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Melanie C W Campbell, Ji Ren, Erik Mason, Rachel Redekop, Laura Emptage, Veronica Hirsch-Reinshagen, Robin Hsiung, Ian Mackenzie; Distribution of retinal amyloid deposits in association with Alzheimer’s disease. Invest. Ophthalmol. Vis. Sci. 2019;60(9):3541.
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© ARVO (1962-2015); The Authors (2016-present)
In Alzheimer’s disease (AD), amyloid deposition occurs in both the brain and neural retina. These retinal deposits can be resolved without the use of adaptive optics. Retinal deposits are said to be found preferentially in the far periphery of the retina which could make live eye imaging more complex. Here, we examine the signal strength and location of retinal deposits imaged with polarimetry.
Eyes were obtained from donors, including those diagnosed with AD (n=24) and those not (n=1). The severity of disease was assessed from brain pathology. Retinas were stained with 0.1% Thioflavin-S and counterstained with DAPI, flat mounted in quadrants and imaged using a fluorescence microscope fitted with a polarimeter. Using polarimetry images, linear retardance was calculated. The radial distance from the deposits to the optic nerve head was determined from a subset of data (AD positive n=15, AD negative n=1). Ignoring the far periphery, we sampled deposits in a field of view, consistent with live eye imaging, and tested the prediction of severity of Alzheimer's disease.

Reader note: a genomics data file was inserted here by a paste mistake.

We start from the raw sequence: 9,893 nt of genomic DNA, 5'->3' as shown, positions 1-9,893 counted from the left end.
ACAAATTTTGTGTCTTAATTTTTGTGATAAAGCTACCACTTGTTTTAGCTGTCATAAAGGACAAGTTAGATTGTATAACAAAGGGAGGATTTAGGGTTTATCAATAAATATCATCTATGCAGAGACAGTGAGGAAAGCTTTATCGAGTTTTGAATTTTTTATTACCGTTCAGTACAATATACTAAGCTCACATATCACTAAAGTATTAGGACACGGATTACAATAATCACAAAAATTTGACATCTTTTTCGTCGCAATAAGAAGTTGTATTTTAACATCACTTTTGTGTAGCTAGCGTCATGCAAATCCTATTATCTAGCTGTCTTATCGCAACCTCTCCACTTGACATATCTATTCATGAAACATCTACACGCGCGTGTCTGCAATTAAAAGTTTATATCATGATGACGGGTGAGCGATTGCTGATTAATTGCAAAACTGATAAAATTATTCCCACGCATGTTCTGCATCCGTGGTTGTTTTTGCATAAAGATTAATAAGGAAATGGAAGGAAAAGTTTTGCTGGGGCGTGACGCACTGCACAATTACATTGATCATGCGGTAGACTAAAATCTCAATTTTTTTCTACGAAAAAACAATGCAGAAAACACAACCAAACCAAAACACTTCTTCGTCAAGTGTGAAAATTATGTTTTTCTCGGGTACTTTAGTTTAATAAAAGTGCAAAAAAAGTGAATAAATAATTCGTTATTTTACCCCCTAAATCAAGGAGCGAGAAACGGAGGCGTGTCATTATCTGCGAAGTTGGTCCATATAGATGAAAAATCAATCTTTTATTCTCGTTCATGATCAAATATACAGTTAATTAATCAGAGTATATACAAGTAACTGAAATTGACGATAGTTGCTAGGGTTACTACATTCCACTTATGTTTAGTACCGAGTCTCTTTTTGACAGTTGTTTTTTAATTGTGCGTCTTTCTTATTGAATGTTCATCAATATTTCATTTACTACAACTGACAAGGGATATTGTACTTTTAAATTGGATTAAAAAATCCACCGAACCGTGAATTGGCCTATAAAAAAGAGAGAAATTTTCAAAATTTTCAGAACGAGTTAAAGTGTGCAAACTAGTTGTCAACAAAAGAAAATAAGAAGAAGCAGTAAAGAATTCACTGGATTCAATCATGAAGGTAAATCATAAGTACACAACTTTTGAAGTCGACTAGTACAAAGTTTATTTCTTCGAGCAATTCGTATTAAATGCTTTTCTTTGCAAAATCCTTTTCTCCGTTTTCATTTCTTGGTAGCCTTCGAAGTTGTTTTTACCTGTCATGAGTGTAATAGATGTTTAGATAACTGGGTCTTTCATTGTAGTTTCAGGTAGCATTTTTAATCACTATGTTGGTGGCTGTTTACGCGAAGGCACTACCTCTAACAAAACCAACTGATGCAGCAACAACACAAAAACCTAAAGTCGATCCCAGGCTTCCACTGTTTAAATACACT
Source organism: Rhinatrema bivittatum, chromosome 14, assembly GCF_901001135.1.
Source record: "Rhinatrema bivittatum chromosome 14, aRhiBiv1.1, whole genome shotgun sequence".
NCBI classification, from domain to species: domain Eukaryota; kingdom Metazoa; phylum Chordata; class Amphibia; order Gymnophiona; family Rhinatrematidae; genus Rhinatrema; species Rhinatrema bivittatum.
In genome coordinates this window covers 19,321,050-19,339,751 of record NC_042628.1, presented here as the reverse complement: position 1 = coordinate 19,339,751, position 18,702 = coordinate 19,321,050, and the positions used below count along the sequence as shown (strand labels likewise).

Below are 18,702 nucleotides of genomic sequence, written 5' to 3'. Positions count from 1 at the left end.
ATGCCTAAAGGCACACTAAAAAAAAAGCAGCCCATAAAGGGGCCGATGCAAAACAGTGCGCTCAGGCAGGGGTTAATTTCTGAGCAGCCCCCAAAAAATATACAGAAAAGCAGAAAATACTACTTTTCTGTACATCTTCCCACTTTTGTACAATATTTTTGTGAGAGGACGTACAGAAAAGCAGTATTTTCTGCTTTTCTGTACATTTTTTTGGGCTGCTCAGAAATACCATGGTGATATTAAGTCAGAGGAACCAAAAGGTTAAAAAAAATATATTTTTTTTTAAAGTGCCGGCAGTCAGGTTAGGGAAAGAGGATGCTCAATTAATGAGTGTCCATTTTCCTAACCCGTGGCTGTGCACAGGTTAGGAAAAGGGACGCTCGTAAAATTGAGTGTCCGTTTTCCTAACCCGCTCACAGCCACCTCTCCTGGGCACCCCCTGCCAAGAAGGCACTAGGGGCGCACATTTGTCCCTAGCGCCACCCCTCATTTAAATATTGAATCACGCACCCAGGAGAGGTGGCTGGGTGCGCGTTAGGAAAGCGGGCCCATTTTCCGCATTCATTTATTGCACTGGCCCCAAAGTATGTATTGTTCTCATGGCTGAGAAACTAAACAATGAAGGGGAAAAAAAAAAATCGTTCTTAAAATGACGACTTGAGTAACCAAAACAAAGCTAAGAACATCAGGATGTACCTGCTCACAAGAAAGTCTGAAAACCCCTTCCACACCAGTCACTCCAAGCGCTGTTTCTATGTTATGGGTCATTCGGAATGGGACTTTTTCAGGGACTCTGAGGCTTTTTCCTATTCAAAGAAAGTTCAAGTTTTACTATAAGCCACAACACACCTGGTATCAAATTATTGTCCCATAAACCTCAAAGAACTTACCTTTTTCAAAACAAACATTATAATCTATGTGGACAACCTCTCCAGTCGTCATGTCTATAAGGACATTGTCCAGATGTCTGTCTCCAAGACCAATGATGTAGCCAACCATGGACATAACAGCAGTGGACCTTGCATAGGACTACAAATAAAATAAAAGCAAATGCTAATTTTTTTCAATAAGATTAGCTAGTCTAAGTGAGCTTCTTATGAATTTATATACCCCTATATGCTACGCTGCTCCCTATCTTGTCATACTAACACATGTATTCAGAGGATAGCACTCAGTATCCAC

Retinal amyloid deposits were seen to have a linear retardance signal up to 6 times stronger than the average background retinal linear retardance signal seen in these experiments and reported in the past.Across 447 deposits with both polarization and Thioflavin signals, deposits occur more frequently in the peripheral retina. However, the number of deposits was found to be directly proportional to the radial distance to the optic nerve head as is the local area of the flat mounted retina. This means that the number of deposits per unit area is approximately constant across the retina. There were slightly more deposits per unit area in the central retina. The number of deposits sampled, ignoring the far peripheral retina, still correlated significantly with the severity of Alzheimer's disease, as previously seen for all deposits.
Retinal deposits which are imaged using polarization are large enough and have a strong enough signal compared to the retinal nerve fibre layer to be resolved in vivo without the use of adaptive optics. Furthermore, in order to predict the severity of Alzheimer's disease, it is not necessary to image deposits in the far periphery of the retina. This will simplify the design of live eye imaging as a diagnostic of AD.
This abstract was presented at the 2019 ARVO Annual Meeting, held in Vancouver, Canada, April 28 - May 2, 2019.
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